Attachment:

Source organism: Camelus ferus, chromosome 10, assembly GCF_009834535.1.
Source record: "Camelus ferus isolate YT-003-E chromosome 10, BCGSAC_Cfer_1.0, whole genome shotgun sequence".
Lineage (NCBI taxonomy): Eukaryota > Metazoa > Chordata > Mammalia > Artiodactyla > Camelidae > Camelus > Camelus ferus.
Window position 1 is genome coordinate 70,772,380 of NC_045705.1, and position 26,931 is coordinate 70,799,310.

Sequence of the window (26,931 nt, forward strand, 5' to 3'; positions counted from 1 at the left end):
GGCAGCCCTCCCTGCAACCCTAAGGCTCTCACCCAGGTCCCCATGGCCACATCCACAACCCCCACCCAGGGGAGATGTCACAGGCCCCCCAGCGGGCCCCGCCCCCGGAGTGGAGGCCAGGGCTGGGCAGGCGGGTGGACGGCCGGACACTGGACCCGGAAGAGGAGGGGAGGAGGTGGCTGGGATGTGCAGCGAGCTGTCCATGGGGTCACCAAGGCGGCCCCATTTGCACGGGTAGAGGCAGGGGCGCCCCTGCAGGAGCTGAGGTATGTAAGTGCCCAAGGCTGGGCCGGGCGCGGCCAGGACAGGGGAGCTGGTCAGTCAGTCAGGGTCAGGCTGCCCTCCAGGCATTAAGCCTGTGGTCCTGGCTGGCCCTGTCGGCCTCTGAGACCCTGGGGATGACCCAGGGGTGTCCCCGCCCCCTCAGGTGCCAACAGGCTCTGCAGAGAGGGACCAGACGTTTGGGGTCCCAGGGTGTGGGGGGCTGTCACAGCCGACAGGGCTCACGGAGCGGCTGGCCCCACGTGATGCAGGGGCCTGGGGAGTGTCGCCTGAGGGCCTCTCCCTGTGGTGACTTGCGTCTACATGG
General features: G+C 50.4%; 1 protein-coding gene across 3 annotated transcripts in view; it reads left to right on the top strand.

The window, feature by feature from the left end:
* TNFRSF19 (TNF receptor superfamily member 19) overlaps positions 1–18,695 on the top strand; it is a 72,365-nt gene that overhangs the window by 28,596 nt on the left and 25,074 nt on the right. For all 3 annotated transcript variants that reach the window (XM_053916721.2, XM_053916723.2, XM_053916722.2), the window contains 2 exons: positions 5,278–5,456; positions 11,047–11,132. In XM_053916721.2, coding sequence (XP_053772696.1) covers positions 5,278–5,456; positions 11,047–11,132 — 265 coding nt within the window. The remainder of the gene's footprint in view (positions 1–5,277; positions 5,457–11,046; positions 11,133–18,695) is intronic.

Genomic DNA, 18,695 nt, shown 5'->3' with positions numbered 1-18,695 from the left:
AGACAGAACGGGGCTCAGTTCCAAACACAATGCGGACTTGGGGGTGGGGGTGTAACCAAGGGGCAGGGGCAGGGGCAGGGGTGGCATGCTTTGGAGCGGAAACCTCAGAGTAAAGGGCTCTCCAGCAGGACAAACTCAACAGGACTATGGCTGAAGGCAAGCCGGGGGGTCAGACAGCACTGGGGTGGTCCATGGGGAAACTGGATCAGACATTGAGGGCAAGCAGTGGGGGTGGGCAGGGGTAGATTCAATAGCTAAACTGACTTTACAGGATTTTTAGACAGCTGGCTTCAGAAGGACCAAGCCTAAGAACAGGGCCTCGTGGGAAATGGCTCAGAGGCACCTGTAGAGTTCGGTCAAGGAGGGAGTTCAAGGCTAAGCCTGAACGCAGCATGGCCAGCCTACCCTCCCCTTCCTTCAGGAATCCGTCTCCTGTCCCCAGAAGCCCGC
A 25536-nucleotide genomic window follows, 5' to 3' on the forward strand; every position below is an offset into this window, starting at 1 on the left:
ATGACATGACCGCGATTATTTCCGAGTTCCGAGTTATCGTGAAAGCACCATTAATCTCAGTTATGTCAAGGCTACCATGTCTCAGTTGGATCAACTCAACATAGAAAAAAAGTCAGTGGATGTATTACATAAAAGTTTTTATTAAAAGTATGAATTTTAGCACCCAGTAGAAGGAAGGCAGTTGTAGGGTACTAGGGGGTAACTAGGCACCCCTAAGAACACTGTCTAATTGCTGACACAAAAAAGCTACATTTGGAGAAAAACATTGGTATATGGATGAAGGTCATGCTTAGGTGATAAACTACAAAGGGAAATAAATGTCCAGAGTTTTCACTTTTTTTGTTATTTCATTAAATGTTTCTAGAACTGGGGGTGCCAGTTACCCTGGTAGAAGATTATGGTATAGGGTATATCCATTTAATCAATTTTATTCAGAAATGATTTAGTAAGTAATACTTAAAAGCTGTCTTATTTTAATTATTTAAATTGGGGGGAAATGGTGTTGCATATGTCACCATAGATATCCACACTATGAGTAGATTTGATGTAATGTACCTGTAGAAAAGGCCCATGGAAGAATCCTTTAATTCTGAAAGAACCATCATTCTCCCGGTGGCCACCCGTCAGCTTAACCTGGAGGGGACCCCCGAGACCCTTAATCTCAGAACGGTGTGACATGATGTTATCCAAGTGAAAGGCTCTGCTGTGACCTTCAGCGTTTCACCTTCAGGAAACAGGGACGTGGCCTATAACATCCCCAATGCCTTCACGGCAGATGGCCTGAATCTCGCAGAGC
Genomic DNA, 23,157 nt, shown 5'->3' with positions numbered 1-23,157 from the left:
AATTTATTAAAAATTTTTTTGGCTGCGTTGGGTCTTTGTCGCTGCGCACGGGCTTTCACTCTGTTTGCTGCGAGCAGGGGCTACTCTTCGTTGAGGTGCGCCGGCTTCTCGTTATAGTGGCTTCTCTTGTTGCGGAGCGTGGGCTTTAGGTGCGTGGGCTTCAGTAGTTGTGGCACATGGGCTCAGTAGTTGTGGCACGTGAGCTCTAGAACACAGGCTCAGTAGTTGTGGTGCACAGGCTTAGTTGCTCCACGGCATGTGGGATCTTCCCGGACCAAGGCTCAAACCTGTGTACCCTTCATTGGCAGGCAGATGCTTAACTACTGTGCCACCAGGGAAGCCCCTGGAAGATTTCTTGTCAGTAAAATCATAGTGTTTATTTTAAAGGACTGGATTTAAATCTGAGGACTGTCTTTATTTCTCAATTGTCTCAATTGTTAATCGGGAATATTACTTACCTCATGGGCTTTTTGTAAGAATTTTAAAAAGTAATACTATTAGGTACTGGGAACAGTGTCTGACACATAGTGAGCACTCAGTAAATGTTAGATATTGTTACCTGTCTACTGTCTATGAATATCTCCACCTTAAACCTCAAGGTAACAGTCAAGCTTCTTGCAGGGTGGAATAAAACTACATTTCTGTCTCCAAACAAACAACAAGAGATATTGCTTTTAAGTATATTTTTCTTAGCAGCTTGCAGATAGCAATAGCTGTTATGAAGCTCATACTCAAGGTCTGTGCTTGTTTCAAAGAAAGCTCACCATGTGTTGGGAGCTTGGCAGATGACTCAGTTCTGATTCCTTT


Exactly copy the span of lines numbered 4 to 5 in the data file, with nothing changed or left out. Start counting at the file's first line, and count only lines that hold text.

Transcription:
Window position 1 is genome coordinate 70,772,380 of NC_045705.1, and position 26,931 is coordinate 70,799,310.

Sequence of the window (26,931 nt, forward strand, 5' to 3'; positions counted from 1 at the left end):